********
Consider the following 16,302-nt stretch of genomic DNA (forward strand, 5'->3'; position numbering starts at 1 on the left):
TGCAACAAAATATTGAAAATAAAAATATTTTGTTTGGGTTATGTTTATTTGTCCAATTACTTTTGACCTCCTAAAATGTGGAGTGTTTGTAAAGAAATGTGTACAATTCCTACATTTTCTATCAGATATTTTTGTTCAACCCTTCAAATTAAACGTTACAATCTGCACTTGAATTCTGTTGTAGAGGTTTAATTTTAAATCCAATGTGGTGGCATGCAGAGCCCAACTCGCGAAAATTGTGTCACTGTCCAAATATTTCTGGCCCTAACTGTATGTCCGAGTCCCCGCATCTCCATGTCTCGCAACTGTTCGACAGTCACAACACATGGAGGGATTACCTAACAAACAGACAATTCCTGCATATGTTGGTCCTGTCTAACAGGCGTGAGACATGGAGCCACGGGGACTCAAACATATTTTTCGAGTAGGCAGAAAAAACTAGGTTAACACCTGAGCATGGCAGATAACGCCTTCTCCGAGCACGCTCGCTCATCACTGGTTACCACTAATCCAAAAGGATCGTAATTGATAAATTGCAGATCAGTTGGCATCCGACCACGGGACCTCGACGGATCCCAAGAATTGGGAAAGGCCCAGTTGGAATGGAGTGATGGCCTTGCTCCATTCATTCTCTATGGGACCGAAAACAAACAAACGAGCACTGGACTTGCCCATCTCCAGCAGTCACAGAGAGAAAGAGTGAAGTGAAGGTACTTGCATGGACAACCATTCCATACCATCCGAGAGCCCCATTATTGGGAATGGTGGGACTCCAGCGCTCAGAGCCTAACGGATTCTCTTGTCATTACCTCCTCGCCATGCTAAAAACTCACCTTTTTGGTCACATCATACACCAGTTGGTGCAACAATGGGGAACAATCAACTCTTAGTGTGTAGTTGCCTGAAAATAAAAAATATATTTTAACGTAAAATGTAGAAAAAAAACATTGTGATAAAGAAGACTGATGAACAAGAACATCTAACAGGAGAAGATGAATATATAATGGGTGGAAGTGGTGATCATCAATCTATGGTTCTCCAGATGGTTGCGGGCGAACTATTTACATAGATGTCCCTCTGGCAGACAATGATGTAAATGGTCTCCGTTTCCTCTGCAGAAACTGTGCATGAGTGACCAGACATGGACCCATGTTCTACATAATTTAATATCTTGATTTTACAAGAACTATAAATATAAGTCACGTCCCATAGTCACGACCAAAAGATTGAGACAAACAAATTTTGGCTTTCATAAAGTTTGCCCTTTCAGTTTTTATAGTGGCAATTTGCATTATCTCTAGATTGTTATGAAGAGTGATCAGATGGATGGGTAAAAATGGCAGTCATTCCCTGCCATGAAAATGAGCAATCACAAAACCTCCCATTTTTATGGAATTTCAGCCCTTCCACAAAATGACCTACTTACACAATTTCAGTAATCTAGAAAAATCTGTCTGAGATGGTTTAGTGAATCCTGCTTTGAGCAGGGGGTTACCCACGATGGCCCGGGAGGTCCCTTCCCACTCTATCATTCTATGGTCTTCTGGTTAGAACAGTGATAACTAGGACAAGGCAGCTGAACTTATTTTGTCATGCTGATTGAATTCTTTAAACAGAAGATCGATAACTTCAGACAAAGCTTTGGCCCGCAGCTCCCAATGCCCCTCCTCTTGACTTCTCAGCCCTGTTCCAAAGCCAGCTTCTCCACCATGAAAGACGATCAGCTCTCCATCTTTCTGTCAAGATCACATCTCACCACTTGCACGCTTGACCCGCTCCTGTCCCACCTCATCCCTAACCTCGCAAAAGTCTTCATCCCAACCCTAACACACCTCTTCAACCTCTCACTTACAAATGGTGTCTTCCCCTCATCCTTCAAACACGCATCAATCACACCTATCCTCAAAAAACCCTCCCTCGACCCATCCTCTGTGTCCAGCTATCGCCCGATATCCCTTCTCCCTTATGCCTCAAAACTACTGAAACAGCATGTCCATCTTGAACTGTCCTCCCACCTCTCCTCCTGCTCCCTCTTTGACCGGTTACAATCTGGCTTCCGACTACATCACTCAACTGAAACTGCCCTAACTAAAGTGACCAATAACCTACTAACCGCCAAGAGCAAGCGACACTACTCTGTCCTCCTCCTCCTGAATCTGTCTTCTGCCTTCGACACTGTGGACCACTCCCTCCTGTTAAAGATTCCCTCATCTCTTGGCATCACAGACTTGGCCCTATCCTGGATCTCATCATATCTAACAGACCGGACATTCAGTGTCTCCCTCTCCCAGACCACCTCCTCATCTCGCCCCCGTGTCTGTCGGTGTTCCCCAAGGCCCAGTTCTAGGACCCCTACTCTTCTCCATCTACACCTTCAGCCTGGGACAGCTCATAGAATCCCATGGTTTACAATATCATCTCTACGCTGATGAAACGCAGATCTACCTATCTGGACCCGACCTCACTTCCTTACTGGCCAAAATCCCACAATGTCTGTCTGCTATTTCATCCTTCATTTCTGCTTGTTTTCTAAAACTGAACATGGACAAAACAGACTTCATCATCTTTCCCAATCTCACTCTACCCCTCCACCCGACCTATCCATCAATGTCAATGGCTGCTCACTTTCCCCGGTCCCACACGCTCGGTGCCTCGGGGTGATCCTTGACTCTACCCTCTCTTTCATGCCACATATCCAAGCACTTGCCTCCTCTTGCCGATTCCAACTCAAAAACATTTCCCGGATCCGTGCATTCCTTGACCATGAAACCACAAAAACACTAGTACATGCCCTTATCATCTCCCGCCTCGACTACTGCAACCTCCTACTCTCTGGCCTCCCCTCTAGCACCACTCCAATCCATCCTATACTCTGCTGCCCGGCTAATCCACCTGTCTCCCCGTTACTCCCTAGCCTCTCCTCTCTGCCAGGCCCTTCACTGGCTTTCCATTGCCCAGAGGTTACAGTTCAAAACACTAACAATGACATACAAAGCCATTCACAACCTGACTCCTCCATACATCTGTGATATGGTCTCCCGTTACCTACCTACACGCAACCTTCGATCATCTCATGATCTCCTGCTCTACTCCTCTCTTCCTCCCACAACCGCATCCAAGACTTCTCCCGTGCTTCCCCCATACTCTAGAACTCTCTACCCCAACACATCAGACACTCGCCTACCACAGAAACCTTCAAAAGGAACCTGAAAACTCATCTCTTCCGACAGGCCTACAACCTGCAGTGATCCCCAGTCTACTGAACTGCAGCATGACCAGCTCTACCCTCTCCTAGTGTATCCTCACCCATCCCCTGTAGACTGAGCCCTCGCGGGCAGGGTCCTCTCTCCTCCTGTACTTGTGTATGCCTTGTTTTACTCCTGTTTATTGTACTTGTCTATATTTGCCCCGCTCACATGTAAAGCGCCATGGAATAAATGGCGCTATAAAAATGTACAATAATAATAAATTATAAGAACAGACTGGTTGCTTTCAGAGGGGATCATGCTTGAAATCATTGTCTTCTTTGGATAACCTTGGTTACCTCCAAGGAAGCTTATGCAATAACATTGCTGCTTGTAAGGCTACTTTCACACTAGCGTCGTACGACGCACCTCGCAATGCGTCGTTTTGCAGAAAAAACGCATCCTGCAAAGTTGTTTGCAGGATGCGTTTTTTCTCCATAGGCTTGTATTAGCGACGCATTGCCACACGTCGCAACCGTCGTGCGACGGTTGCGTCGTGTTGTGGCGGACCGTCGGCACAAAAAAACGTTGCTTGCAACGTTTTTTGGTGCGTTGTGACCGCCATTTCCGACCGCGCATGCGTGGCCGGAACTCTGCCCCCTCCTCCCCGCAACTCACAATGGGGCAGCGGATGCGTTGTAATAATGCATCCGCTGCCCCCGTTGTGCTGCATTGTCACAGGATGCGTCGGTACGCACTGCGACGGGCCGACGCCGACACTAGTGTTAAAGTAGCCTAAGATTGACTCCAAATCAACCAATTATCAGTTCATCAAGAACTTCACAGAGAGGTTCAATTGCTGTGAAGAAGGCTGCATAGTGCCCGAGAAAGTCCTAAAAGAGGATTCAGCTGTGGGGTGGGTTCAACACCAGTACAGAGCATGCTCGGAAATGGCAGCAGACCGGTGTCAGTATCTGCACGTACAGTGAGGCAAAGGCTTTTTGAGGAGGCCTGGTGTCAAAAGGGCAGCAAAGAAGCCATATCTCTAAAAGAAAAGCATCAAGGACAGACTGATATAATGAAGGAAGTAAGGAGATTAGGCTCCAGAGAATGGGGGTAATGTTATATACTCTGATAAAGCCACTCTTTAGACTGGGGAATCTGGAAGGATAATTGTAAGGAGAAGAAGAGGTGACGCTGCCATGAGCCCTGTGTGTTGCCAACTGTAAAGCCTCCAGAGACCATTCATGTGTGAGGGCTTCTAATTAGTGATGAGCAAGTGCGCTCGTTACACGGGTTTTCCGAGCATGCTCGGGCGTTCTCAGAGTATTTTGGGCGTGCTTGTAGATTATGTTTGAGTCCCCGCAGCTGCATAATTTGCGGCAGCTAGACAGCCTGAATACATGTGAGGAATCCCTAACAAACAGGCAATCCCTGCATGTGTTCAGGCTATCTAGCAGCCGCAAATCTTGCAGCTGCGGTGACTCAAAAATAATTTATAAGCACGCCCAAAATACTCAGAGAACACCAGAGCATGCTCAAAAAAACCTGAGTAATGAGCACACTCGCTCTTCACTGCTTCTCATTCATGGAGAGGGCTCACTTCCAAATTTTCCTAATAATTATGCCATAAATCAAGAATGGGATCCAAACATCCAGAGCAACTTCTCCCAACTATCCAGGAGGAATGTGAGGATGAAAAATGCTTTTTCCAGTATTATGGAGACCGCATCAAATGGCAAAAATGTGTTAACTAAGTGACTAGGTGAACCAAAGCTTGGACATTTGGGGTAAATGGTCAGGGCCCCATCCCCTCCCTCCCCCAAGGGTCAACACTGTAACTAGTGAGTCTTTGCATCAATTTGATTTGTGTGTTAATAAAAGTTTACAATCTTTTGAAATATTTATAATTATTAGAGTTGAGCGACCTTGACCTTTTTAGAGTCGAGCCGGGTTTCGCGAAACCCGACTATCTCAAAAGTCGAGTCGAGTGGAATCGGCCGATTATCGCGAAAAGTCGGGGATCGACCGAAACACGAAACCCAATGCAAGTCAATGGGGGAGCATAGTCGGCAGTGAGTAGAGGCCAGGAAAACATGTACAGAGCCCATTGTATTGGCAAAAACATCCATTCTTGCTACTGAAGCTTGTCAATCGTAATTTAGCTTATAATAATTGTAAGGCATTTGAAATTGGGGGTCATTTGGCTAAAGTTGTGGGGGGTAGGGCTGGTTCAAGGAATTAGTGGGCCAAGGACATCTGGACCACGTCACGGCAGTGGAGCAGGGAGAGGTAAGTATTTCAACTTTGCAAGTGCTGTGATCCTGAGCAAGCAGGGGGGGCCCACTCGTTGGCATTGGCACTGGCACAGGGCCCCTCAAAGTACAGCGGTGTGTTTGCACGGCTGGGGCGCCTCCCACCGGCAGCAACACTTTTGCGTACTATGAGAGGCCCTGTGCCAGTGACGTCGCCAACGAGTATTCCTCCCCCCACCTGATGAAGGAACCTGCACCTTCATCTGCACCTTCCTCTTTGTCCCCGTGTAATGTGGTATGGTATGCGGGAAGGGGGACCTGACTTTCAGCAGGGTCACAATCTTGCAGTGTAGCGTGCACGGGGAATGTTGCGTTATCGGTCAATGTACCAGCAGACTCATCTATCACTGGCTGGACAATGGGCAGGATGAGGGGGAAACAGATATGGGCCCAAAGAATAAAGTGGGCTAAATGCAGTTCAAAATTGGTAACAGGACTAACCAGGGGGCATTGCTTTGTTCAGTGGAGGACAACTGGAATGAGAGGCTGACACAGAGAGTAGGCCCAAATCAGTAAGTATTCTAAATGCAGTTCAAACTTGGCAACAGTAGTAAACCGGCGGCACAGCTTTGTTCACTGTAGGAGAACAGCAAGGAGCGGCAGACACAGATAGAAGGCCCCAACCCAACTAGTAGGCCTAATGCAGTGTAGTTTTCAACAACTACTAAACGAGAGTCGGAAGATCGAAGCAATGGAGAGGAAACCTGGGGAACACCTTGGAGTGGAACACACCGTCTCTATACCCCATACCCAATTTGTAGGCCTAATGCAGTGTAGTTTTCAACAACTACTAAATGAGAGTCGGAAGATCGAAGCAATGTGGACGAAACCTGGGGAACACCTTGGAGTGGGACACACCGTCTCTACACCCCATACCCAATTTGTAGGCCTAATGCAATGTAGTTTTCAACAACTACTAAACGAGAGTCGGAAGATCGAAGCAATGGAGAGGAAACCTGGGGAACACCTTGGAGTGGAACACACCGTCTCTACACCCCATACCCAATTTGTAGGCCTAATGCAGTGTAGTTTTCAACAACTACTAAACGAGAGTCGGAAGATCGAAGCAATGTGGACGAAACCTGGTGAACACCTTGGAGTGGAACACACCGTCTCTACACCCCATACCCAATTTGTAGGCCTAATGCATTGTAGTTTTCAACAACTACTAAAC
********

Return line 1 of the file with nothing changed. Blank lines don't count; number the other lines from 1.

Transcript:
Consider the following 16,302-nt stretch of genomic DNA (forward strand, 5'->3'; position numbering starts at 1 on the left):